Let’s contrast Patrick’s story with that of another client named Stacey. I was helping Stacey prepare for an upcoming sales call when I asked her, “Why you? Why do you do what you do?”

She responded, “Well, I like serving others.”


“Because I believe in service.”


“Because that’s what my parents taught me.”

“Tell me more.”

“Growing up, my parents ran their own business. Every single day, I saw them get up early to serve their customers, putting others’ needs before their own. I think about that experience every day when I wake up, and I want to teach that to my children as well. That’s why I do what I do.”

Asking “why you” unlocks your authentic voice, builds your confidence to speak, and engages your audience, especially in a professional context.

Do you see how we had to dig down a few layers? We had to move past her generic answers to arrive at the deeper drivers of her behavior.

You’ll notice “why you?” often comes back to family or childhood, and you may feel strange about sharing a personal story in a business setting. But we are not robots; we are humans doing business with other humans. We are driven by personal motivations, and we have values that guide our actions. When you share those motivations with others, even in a professional environment, you connect on a personal level and establish trust. And trust is the foundation of any relationship, professional or personal.

Defining Your “Why You?”

One of the best places to include your “why you?” is in the beginning of your speech or presentation. Stacey used that story about growing up in a family-owned business at the beginning of her pitch to a small-business prospect. It built her confidence because it reminded her why she cares about her work. Hearing that story, her prospect is more likely to think, “Yes, she understands where I am coming from. I can trust her.”

Consider including your “why you?” at work when introducing yourself to a new group of colleagues or when presenting to leadership. If you are leading a team, ask everyone to answer the question as it relates to their work. Sharing their answers with one another will help them bond as a group.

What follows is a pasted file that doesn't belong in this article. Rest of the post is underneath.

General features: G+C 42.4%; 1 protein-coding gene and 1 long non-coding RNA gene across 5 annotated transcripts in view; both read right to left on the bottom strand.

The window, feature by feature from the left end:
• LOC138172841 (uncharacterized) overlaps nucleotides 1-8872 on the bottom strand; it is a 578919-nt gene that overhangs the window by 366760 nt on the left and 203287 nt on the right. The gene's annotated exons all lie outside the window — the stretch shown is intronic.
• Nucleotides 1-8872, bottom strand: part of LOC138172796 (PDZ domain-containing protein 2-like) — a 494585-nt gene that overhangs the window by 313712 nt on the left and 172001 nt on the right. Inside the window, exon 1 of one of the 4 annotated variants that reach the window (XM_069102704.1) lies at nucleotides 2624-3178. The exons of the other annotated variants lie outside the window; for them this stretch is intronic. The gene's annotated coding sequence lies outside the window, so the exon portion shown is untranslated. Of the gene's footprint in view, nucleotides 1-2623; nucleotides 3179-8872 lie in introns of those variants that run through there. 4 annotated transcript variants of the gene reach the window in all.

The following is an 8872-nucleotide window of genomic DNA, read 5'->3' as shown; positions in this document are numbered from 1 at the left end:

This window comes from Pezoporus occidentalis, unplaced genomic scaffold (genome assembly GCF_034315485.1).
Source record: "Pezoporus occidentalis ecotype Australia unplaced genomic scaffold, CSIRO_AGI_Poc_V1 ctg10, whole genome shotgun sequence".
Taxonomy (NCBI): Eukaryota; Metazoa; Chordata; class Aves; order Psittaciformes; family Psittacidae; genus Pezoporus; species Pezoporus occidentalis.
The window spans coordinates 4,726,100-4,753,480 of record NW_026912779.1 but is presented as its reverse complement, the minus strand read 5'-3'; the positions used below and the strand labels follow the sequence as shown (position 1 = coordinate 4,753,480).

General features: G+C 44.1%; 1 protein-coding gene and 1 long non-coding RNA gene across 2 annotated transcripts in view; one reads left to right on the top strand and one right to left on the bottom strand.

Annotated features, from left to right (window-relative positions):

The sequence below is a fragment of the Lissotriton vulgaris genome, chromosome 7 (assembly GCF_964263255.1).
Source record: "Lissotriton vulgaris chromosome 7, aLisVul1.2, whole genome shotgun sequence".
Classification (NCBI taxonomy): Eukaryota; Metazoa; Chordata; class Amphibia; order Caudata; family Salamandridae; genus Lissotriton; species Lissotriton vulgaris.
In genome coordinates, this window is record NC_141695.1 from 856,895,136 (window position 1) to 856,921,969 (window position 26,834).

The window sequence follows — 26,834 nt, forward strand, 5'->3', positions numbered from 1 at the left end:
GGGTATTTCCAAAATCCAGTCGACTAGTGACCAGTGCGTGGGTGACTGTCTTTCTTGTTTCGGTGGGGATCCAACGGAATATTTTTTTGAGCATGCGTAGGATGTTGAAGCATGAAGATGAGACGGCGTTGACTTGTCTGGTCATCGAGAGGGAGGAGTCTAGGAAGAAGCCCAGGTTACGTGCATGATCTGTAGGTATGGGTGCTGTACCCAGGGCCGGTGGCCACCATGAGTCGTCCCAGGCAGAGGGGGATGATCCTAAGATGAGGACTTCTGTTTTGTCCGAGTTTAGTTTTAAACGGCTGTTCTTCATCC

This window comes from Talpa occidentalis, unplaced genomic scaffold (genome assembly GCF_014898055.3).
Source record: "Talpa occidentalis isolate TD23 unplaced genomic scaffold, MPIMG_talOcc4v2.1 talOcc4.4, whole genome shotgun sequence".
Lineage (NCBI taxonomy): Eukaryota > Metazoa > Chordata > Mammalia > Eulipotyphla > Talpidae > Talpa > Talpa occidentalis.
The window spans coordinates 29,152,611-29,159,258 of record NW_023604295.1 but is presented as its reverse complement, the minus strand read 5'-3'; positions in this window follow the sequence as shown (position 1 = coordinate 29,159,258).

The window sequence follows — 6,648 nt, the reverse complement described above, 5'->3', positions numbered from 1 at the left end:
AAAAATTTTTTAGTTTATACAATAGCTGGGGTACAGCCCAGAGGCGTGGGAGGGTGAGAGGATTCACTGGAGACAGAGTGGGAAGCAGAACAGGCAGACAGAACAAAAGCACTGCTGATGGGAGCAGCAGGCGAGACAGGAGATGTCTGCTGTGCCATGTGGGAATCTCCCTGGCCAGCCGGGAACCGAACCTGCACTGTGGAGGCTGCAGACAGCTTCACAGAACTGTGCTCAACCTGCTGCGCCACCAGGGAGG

If you’re stuck, here are three questions to ask yourself:

  • Why do you care about your audience or about the event where you’re speaking?
  • Why do you care about your subject or your organization?
  • What are you most proud of in your work?

Defining your “why you?” is the key to finding a sense of purpose in all of your communications.

  • It helps you choose language that is authentic to you rather than falling back on corporate jargon or taglines.
  • It animates your body and voice. When you truly believe in your message, that sense of purpose can infuse your entire person.
  • It builds your confidence. Young professionals and seasoned executives alike confess to a lack of confidence when speaking, worrying, What if others in the room know more than I do? or What if the audience is wondering why I have the authority to speak? Connecting with “why you?” reinforces your credibility.

Before your next speech or presentation at work, write down your answer to that question and repeat it before you walk into a room. It will help you calm your nerves, build your confidence, connect with your audience, and speak with as much purpose as you do in your Toastmasters club.